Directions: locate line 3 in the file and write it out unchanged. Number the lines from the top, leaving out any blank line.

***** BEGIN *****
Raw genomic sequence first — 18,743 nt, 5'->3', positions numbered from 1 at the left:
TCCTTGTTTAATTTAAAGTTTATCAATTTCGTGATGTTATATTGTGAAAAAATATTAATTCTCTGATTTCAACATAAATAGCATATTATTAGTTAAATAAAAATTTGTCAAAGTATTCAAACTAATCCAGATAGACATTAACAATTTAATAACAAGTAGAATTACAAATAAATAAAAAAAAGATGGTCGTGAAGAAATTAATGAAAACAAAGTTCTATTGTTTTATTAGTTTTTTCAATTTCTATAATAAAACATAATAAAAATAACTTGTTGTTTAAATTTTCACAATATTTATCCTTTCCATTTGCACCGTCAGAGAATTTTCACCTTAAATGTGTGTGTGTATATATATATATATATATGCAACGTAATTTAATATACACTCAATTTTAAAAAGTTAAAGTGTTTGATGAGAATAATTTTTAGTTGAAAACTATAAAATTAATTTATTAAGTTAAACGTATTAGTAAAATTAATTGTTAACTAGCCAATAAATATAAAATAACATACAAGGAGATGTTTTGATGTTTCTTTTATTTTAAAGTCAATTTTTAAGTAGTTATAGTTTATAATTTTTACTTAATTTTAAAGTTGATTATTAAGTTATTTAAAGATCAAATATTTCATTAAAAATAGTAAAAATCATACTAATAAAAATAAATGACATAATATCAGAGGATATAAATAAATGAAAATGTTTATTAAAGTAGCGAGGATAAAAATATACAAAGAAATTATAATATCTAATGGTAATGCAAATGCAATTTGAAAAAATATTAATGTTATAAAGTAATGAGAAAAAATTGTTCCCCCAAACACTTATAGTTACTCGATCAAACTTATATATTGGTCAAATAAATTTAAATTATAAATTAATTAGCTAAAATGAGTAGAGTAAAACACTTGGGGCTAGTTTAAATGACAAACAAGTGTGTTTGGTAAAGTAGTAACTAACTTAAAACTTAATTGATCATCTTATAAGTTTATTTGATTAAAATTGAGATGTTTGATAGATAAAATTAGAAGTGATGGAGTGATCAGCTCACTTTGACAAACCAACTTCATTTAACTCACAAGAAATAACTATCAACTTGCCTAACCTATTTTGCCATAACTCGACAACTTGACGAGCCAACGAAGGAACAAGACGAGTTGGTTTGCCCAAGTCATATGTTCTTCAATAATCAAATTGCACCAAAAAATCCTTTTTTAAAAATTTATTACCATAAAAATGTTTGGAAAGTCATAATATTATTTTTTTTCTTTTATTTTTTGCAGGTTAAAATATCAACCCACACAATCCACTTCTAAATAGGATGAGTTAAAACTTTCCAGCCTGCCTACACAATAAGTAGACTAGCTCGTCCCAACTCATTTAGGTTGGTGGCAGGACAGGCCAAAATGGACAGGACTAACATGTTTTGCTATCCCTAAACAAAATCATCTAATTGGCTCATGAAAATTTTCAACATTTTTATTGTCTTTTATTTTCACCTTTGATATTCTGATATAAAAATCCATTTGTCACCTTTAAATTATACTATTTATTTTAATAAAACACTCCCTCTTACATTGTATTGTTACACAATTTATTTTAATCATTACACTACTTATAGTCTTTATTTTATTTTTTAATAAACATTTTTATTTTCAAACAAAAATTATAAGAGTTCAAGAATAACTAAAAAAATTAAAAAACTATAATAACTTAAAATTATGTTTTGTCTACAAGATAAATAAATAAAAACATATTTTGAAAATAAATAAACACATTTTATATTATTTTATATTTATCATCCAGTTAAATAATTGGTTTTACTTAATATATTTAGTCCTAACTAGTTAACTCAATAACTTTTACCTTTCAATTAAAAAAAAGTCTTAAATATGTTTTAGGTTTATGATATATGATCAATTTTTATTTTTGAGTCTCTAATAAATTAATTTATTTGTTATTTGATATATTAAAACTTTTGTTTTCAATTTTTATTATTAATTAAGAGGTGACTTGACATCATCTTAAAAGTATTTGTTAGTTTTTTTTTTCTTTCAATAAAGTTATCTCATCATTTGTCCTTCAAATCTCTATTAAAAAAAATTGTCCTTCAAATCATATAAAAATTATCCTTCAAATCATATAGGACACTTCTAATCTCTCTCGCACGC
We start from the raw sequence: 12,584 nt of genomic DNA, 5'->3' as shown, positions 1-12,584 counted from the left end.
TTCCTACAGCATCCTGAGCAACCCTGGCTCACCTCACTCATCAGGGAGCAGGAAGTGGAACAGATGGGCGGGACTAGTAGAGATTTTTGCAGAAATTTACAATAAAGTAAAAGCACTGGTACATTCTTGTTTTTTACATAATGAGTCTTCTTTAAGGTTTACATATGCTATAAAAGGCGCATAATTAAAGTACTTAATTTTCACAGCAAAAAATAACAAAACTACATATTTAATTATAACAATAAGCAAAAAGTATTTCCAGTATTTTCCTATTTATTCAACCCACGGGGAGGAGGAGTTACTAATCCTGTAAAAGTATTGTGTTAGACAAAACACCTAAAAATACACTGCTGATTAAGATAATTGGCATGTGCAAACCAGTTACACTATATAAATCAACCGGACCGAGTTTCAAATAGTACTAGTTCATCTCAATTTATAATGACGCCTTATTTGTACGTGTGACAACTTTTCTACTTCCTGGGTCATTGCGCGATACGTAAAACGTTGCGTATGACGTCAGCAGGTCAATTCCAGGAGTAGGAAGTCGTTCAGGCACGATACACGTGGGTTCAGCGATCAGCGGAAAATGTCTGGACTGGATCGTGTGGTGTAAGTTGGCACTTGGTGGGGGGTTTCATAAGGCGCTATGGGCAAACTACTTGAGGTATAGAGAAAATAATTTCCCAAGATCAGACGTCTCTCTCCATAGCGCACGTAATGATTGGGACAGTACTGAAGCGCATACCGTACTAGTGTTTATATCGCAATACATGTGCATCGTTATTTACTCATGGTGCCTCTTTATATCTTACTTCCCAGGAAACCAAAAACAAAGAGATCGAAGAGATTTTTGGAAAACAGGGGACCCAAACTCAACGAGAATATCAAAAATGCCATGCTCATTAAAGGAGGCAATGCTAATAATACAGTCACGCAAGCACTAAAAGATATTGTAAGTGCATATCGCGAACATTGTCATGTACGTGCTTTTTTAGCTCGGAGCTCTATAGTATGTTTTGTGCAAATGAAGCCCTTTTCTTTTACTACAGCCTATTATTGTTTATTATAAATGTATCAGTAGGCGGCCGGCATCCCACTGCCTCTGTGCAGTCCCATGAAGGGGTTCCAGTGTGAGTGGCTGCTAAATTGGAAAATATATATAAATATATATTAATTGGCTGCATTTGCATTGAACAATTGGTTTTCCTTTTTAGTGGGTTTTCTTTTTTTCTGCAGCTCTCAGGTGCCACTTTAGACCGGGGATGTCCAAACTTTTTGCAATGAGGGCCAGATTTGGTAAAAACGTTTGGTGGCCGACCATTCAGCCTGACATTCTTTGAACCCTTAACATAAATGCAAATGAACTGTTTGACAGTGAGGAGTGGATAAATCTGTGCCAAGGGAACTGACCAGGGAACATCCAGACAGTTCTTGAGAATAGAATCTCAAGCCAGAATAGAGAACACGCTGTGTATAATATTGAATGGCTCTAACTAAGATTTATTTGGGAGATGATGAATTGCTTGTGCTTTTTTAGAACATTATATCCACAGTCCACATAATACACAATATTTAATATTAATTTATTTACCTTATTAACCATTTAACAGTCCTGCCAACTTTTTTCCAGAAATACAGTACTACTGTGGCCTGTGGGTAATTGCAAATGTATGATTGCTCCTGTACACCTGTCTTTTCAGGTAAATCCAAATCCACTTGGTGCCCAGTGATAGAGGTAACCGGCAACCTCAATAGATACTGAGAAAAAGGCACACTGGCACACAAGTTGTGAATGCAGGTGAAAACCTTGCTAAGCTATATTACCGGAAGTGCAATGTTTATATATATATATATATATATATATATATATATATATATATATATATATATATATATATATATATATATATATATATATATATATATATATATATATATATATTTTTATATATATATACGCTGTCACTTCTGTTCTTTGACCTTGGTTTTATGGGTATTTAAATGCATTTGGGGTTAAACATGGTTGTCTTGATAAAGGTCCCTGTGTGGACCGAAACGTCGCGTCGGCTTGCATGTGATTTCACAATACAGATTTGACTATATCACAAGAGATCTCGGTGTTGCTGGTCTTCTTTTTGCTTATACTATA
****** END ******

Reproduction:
We start from the raw sequence: 12,584 nt of genomic DNA, 5'->3' as shown, positions 1-12,584 counted from the left end.